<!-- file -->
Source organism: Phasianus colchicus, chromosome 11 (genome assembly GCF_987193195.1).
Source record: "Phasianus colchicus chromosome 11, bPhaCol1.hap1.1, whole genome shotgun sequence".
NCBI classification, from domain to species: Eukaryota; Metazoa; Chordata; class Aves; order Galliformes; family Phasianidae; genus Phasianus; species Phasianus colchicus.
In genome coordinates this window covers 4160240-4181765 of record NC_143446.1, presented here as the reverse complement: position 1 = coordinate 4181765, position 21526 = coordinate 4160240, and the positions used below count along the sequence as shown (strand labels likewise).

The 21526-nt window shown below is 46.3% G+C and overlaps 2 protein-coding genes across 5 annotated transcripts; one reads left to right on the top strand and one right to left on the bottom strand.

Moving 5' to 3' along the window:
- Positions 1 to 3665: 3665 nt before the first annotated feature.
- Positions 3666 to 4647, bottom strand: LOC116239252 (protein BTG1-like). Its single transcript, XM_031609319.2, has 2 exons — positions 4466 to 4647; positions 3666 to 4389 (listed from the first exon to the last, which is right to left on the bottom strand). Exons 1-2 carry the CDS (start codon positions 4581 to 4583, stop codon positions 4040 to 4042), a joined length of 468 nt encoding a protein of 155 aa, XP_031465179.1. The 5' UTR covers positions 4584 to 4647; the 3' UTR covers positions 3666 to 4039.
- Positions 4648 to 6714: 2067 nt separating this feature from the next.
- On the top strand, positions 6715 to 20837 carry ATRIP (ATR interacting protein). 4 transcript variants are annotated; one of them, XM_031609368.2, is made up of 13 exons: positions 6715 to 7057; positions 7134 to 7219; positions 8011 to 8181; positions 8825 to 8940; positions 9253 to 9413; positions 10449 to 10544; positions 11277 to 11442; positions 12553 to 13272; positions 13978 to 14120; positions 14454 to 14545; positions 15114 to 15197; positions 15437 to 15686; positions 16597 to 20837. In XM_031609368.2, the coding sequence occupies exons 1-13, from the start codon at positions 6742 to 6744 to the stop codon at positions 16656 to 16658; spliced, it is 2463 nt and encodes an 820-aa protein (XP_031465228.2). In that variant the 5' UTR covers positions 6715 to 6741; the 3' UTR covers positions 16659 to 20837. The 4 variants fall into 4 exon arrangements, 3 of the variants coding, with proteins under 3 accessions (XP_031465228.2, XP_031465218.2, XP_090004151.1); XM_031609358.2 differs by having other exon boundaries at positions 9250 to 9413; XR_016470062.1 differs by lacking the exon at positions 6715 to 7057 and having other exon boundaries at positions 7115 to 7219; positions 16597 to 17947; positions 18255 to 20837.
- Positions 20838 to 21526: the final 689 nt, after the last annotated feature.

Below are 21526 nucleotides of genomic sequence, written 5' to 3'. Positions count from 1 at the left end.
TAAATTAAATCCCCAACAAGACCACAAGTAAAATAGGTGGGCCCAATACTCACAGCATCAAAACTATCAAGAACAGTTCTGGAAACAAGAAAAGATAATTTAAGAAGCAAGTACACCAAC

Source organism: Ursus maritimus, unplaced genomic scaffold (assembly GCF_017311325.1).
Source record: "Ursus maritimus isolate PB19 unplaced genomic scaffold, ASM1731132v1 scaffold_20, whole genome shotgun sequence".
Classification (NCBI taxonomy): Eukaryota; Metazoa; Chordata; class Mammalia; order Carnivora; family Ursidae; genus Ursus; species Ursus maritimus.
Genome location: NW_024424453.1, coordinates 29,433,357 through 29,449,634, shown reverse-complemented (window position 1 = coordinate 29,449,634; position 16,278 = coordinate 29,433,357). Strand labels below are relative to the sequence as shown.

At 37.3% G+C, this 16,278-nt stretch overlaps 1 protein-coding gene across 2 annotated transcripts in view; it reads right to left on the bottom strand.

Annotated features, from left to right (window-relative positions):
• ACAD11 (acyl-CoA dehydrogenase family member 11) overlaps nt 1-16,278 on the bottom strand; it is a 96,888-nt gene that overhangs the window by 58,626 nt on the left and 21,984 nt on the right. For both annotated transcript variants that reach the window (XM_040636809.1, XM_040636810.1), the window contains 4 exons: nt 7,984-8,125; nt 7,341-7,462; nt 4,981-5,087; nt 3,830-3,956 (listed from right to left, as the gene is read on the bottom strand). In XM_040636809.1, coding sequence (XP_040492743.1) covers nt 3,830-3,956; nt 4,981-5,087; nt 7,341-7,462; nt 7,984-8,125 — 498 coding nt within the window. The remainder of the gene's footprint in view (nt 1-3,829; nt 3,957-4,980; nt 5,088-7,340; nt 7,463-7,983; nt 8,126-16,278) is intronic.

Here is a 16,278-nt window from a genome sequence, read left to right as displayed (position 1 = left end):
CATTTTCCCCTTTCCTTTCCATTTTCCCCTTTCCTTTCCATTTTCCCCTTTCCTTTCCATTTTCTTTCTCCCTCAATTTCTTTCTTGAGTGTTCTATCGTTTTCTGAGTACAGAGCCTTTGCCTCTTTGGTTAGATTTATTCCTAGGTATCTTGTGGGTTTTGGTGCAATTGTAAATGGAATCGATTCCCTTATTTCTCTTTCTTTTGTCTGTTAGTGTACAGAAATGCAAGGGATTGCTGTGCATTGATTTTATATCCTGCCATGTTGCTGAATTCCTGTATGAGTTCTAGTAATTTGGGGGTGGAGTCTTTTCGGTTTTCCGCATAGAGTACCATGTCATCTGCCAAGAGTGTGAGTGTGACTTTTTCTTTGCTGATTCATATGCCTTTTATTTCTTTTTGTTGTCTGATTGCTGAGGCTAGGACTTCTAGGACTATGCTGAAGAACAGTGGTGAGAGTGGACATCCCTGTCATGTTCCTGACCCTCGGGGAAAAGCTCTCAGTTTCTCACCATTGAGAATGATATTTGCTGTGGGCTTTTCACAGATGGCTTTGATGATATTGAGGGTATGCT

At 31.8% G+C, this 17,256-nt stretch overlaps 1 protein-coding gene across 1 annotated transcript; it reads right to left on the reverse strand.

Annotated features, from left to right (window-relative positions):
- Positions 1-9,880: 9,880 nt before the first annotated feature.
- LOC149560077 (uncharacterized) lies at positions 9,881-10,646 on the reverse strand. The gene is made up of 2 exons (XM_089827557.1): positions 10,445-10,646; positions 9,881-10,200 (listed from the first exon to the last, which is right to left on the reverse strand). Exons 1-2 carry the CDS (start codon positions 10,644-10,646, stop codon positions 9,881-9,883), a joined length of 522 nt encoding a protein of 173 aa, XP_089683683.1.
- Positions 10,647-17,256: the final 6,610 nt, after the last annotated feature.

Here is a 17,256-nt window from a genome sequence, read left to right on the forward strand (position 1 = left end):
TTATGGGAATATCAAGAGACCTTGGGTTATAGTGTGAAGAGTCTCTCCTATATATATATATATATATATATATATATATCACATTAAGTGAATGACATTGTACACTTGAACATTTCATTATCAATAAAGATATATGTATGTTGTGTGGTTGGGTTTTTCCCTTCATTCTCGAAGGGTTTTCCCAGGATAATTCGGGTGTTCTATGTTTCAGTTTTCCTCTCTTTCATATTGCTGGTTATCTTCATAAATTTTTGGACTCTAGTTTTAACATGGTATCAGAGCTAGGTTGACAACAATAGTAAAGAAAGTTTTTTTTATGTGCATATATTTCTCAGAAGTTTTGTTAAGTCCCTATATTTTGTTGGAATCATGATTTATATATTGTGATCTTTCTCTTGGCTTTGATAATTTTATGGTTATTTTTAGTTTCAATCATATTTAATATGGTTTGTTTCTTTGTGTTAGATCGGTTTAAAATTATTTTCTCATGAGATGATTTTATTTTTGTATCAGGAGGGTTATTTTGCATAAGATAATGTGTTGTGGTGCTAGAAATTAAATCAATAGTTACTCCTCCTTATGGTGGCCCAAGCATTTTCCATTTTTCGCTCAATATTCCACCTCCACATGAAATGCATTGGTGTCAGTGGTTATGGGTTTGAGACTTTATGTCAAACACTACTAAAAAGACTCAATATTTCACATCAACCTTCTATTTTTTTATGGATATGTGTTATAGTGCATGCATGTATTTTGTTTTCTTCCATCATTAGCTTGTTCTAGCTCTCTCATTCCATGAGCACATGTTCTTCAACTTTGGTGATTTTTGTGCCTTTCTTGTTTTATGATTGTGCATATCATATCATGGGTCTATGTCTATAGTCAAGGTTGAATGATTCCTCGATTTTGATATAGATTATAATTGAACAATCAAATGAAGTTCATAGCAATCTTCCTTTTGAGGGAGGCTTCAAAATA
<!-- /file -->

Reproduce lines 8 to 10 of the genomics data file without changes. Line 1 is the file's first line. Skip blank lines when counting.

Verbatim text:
- Positions 3666 to 4647, bottom strand: LOC116239252 (protein BTG1-like). Its single transcript, XM_031609319.2, has 2 exons — positions 4466 to 4647; positions 3666 to 4389 (listed from the first exon to the last, which is right to left on the bottom strand). Exons 1-2 carry the CDS (start codon positions 4581 to 4583, stop codon positions 4040 to 4042), a joined length of 468 nt encoding a protein of 155 aa, XP_031465179.1. The 5' UTR covers positions 4584 to 4647; the 3' UTR covers positions 3666 to 4039.
- Positions 4648 to 6714: 2067 nt separating this feature from the next.
- On the top strand, positions 6715 to 20837 carry ATRIP (ATR interacting protein). 4 transcript variants are annotated; one of them, XM_031609368.2, is made up of 13 exons: positions 6715 to 7057; positions 7134 to 7219; positions 8011 to 8181; positions 8825 to 8940; positions 9253 to 9413; positions 10449 to 10544; positions 11277 to 11442; positions 12553 to 13272; positions 13978 to 14120; positions 14454 to 14545; positions 15114 to 15197; positions 15437 to 15686; positions 16597 to 20837. In XM_031609368.2, the coding sequence occupies exons 1-13, from the start codon at positions 6742 to 6744 to the stop codon at positions 16656 to 16658; spliced, it is 2463 nt and encodes an 820-aa protein (XP_031465228.2). In that variant the 5' UTR covers positions 6715 to 6741; the 3' UTR covers positions 16659 to 20837. The 4 variants fall into 4 exon arrangements, 3 of the variants coding, with proteins under 3 accessions (XP_031465228.2, XP_031465218.2, XP_090004151.1); XM_031609358.2 differs by having other exon boundaries at positions 9250 to 9413; XR_016470062.1 differs by lacking the exon at positions 6715 to 7057 and having other exon boundaries at positions 7115 to 7219; positions 16597 to 17947; positions 18255 to 20837.